When we started our herd we intended to sell grass-fed beef, but quickly realized we didn’t have enough land to make that a reasonable enterprise, so we decided to test the market for pasture-raised rose veal and were pleasantly surprised.

Our bull calves are raised alongside their mamas, allowed to nurse and graze freely, and are processed at 6 to 9 months of age as rose veal. This allows us an end product that is significantly different than beef, but that is free from the ethical concerns of crate-raised veal.

In the summer of 2014 we added four Jersey heifers to our herd, initially with the intention of selling raw milk, but seeing the increasing demand for our veal we have decided to expand that enterprise rather than pursuing the milk market.

Since the Jerseys, as bona fide dairy cows, produce more milk than is needed by one calf, we are purchasing additional calves as needed to graft onto the Jersey mamas, allowing us to significantly expand our veal production.

We still milk a Jersey and a couple of Dexters for home use.

Our Mulefoot hogs are an enterprise that we’re not entirely decided on yet.

We enjoy raising them, but the marketing is difficult. Currently we rotate them through the woods, a couple of small pastures, and then put them into the ¾-acre garden spot for the winter.

They are slow-growing, taking a little over a year to reach butcher weight. (We encourage this slow growth by deliberately feeding a low protein ration.)

The result is pork that, in our opinion, is absolutely delicious, but because of the extra-long grow out period and ceiling to what we can reasonably charge they’re not very profitable.

Still, we like the usefulness we can put the hogs to (such as tilling the garden in the fall) and the diversity they provide, so we’ll always have room for a couple hogs at least, if only for our own freezer.

We also raise a variety of heritage meat chickens on pasture.

We would like to eventually settle on perhaps two or three breeds, but to date we have raised Plymouth Rocks, Wyandottes, New Hampshire Reds, Naked Necks, Delawares, Sussex, Dominiques, Jersey Giants, Buckeyes, Faverolles, and others.

We use portable shelters that we rotate across the pasture, letting the chickens roam freely during the day and shutting them up safely at night. Our birds have ready access to the pastures and woods, and roam far and wide in search of worms, bugs, seeds, clovers, and grasses, resulting in meat with a firmer texture and much better flavor than the fast-growing industrial breed chickens, even those raised on pasture.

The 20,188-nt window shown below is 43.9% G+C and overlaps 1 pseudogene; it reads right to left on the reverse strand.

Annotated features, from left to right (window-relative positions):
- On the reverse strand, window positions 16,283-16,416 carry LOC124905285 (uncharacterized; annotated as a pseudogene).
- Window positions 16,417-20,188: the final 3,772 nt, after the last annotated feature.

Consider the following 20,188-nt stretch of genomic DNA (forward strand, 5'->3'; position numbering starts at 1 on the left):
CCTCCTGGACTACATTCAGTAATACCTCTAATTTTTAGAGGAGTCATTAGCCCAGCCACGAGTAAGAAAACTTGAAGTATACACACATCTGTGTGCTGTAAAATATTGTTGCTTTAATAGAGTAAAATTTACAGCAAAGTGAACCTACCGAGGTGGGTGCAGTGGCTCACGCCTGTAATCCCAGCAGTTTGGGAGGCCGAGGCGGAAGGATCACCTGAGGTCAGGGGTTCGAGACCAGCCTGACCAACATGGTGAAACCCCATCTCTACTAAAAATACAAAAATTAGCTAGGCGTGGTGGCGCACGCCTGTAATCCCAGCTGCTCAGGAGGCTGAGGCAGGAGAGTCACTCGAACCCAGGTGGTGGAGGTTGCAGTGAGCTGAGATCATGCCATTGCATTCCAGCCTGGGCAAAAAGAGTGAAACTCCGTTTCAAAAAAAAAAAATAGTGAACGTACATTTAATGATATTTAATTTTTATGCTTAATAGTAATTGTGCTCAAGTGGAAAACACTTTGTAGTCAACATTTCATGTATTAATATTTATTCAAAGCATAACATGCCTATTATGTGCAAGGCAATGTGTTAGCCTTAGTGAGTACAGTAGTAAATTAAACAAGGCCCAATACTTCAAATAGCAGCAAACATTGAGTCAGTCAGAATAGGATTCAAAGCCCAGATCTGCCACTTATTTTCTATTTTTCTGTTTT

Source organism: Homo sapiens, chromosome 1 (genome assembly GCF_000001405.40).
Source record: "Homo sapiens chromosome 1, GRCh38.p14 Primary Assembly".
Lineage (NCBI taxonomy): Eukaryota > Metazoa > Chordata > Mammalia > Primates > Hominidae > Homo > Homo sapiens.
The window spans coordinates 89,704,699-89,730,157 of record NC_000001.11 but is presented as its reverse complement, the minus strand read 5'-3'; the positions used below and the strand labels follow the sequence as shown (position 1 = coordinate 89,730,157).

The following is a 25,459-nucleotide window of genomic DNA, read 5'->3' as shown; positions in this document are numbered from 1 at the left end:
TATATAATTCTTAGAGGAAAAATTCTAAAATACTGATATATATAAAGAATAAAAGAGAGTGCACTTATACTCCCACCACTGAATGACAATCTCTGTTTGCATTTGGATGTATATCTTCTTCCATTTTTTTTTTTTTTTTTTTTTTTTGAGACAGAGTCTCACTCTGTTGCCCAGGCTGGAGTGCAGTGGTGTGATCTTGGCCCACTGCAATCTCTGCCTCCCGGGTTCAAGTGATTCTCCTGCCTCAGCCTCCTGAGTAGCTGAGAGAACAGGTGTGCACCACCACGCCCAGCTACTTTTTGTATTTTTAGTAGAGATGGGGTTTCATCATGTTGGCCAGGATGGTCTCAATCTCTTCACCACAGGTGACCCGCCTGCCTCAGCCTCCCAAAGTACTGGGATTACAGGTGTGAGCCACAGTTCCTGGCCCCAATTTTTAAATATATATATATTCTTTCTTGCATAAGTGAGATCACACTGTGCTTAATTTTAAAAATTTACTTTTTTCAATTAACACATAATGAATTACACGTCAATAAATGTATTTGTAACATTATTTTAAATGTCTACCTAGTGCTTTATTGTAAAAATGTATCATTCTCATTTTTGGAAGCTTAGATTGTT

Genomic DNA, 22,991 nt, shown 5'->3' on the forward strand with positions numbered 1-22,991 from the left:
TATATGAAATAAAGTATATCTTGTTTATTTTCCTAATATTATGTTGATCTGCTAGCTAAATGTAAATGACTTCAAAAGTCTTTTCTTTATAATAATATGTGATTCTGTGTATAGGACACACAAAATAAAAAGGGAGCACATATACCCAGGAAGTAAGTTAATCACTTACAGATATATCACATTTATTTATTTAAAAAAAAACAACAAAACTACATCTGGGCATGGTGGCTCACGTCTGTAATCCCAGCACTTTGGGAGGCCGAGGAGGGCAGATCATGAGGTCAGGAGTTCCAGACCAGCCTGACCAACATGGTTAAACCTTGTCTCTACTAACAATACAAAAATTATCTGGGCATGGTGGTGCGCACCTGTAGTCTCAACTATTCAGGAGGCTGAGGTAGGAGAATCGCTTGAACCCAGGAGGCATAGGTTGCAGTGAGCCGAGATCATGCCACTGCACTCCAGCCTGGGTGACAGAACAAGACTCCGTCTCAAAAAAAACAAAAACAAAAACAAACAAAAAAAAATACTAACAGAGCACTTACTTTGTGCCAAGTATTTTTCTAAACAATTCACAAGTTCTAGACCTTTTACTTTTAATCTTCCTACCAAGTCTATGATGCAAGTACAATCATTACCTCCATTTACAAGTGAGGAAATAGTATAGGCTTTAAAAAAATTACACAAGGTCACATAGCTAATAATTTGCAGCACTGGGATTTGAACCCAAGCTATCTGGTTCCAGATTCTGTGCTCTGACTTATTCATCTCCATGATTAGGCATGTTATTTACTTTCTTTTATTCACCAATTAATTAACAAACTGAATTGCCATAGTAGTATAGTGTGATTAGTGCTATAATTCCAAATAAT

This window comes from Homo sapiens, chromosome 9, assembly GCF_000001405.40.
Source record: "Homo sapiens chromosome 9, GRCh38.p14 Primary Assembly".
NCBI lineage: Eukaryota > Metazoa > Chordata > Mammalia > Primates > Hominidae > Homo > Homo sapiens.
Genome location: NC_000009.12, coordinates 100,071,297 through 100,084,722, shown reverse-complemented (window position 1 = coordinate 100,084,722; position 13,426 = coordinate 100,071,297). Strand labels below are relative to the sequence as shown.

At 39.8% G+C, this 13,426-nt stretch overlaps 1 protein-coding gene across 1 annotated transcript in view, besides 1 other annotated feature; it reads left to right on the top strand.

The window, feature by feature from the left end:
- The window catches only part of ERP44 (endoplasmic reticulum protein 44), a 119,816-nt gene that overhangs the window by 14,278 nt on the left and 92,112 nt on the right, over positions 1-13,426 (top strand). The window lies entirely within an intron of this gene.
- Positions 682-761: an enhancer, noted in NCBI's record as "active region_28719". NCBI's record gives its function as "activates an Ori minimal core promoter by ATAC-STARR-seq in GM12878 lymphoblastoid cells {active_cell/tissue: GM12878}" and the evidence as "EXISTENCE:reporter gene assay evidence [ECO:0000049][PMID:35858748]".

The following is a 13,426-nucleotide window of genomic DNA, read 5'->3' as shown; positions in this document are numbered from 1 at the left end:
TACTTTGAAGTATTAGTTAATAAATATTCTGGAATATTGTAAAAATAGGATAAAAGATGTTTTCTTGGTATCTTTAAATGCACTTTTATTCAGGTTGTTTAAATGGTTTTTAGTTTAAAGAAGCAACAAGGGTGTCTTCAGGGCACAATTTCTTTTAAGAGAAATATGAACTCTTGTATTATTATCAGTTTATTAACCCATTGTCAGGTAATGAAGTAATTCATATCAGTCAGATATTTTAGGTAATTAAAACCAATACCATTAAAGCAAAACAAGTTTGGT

Some of these chickens are processed young as poussin or “spring chicken” (similar to Cornish Hens), while most are raised to 16 to 18 weeks as 3-lb “fryers.”

We are experimenting with a variety of other poultry as well.

In 2014 we raised a small batch of Muscovy ducks in the pasture and on the pond, and they were quite popular at the farmers market.

For 2015 we are planning on raising additional ducks, guinea fowl over the summer, heritage turkeys for Thanksgiving, and geese for the Christmas market.

HPN: We’ve heard many stories of farmers or would-be farmers lamenting the difficulty in acquiring land. You have a nice piece of land in southwest Missouri. Tell us your story of how you obtained your farm.

WH: When we first started looking for a farm we quickly became disillusioned with what was available.

We knew we wanted at least 20 acres, but most everything, even small acreages, was out of our price range, and the few places that were in our price range were either too far away from our intended market to be reasonable, or came with a house and buildings in too rough shape.

Then checking the local auction listings in the newspaper, we saw a place coming up for absolute auction that was a reasonable distance from our market and that had previously been for sale for a low enough figure that we thought it might likely sell at auction for a price we could afford.

We were out of town at a farm conference during that weekend, and my mom was watching our daughter. We didn’t think it was worth leaving the conference on the off chance that we would have the winning bid, so my mom and our daughter went to the auction in our stead.

Apparently there was fairly little interest, even at the low price it went for, because the bidding only lasted a couple of minutes before the “Sold!” cry was announced.

It has required quite a lot of work to get up and running, and we’ve still got our work cut out for us in bringing up the fertility and overall health of a neglected farm, and with little money but plenty of energy we’ve become experts on thriftiness and on good old-fashioned Ozarks ingenuity.


Have you every thought about being a full-time farmer? Tell us your story.

Photo credit: Craig McCord